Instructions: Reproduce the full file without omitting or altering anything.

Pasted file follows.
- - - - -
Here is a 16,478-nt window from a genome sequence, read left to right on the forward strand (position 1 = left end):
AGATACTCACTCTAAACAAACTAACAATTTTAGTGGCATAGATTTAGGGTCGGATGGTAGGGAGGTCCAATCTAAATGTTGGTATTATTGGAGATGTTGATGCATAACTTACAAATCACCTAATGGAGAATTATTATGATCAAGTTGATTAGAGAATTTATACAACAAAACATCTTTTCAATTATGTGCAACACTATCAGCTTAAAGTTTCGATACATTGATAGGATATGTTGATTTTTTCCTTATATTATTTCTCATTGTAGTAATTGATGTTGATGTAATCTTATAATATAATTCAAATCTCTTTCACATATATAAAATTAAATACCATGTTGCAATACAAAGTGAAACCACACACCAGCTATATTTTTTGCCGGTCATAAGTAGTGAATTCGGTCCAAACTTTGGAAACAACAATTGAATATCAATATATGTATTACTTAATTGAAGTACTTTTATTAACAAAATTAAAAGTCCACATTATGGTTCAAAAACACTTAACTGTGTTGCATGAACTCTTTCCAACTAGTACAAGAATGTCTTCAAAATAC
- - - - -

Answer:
Here is a 16,478-nt window from a genome sequence, read left to right on the forward strand (position 1 = left end):
AGATACTCACTCTAAACAAACTAACAATTTTAGTGGCATAGATTTAGGGTCGGATGGTAGGGAGGTCCAATCTAAATGTTGGTATTATTGGAGATGTTGATGCATAACTTACAAATCACCTAATGGAGAATTATTATGATCAAGTTGATTAGAGAATTTATACAACAAAACATCTTTTCAATTATGTGCAACACTATCAGCTTAAAGTTTCGATACATTGATAGGATATGTTGATTTTTTCCTTATATTATTTCTCATTGTAGTAATTGATGTTGATGTAATCTTATAATATAATTCAAATCTCTTTCACATATATAAAATTAAATACCATGTTGCAATACAAAGTGAAACCACACACCAGCTATATTTTTTGCCGGTCATAAGTAGTGAATTCGGTCCAAACTTTGGAAACAACAATTGAATATCAATATATGTATTACTTAATTGAAGTACTTTTATTAACAAAATTAAAAGTCCACATTATGGTTCAAAAACACTTAACTGTGTTGCATGAACTCTTTCCAACTAGTACAAGAATGTCTTCAAAATAC